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Community Concert Association season hitting final note with accomplished pianist

Community Concert Association season hitting final note with accomplished pianist

Posted: Monday, April 19, 2010 9:08 pm

Whether it is his country music, contemporary Christian or the music of Billy Joel and Elton John, Jim Witter’s versatility as an artist has allowed him the opportunity to reach out and share his music and his infectious personality with audiences of all ages across Canada and the United States.
He will have that opportunity in Obion County Thursday when the Community Concert Association of Union City/Obion County brings Witter to the Union City Civic Auditorium Thursday at 7:30 p.m. for a repeat performance.
Individual tickets will be available to non-members prior to the beginning of the show for the association’s last concert of the 2009-10 series.
Witter’s unique approach and comfortable rapport makes each member of his audience feel as though they are a part of a private concert in the comfort of their own living room, a spokesman said. This, along with his rich, powerful voice and ease of manner at the piano, makes him a favorite with theater goers everywhere.
It all started at a very early age, as Witter began performing in the comfort of his own living room. His mother would play piano and he would belt out the hits, everything from the Beatles to Broadway musicals. All through his school years, Witter knew that he was destined to have a career in the music business.
“I never really thought of doing anything else and neither did my parents because they always encouraged me to follow my dream,” he said.
And follow it he did.
Witter paid his dues, playing in the clubs and bars around Southern Ontario for years. He would write songs and record demos during the day and play in the clubs at night to pay the bills.
Witter met his wife, Rebecca, in 1985. Together, they worked tirelessly to promote his talent and music in hopes that one day their efforts would be recognized. Finally in 1990, one of Witter’s demos came to the attention of a Sony Music Canada executive, which really got his recording career rolling. A record deal with a smaller independent label in Canada soon gave way to a multi-record deal with Curb Records of Nashville, home of Tim McGraw, Leanne Rimes and Wynonna Judd. From his first self-titled record, to “All My Life” and “Forgiveness,” Witter has had 10 top 10 radio hits in Canada, seven hit videos on CMT and impressive chart action in the U.S. on Billboard and R&R.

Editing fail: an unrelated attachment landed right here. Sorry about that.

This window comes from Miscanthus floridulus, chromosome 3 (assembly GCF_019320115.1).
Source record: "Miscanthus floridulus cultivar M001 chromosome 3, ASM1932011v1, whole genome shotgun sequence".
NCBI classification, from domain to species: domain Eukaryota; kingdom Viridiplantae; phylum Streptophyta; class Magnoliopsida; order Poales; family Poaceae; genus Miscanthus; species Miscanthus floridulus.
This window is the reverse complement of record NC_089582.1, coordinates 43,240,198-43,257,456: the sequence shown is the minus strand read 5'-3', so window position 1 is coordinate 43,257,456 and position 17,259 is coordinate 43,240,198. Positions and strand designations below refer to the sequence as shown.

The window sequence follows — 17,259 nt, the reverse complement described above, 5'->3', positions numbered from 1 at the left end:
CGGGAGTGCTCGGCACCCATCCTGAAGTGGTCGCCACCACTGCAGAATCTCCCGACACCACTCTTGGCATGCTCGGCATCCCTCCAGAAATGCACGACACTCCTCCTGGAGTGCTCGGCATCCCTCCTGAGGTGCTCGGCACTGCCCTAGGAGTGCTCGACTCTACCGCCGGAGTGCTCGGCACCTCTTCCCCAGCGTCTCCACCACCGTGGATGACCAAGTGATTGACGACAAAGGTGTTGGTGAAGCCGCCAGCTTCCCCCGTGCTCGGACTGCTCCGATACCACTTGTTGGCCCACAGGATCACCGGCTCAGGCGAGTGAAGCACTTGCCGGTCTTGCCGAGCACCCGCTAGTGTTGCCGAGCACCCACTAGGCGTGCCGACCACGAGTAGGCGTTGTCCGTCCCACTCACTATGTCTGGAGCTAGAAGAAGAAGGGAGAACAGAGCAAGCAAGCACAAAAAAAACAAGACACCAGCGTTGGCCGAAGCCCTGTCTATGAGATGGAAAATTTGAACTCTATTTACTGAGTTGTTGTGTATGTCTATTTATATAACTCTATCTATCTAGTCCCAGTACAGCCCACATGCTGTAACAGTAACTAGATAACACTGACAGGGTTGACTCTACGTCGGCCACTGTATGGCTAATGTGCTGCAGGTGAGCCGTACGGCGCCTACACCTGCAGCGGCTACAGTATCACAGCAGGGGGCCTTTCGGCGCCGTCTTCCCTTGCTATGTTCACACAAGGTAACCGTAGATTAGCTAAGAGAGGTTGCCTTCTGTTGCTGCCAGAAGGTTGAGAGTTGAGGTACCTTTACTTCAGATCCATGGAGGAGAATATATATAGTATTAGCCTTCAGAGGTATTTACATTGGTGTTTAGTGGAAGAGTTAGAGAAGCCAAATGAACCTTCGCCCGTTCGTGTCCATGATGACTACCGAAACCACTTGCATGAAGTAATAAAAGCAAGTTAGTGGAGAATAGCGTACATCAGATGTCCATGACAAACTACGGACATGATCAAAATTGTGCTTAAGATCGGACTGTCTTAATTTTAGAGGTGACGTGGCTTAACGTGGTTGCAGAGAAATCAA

His music and songwriting have been recognized on both sides of the border, earning him multiple awards and nominations from the Canadian Country Music Association, the Juno Awards and, in 2004, the Dove Awards in Nashville, where Witter’s album “Forgiveness” was nominated for Inspirational Album of the year.
“Songwriting has always been a real love of mine,” he said. “I feel very fortunate to have been able to work with so many incredible song-writers over the past years, like Steve Wariner for instance. Not only have the collaborations produced songs that I am very proud of, but I have gained an invaluable education and created lifelong friendships along the way.”
A few years ago, Witter came up with the concept for the show “The Piano Men,” a musical journey through the ’70s featuring the songs of Billy Joel and Elton John.
“I was always a big fan of acoustic music-especially the folk of the ’70s: James Taylor and Harry Chapin,” Witter said, adding his real mentors were Billy Joel and Elton John.
This multi-media rock musical has turned out to be a hit, receiving rave reviews from music critics all across North America. There are even plans to take the show overseas to London and Japan in the near future.
Witter still lives in Southern Ontario with his wife and their four children — James, Roslyn, Ryan and Luke. A devoted family man, he is also very active in his community, supporting numerous charities and organizations, especially those which benefit children and their families.
“All I’ve ever wanted from this business is to be able to support my family and to make people feel a little better when they hear my music. To help them forget about their troubles for a while and enjoy the moment. If I can continue doing this five, 10, 15 years down the road, I’ll be perfectly happy,” he said.
Published in The Messenger 4.19.10

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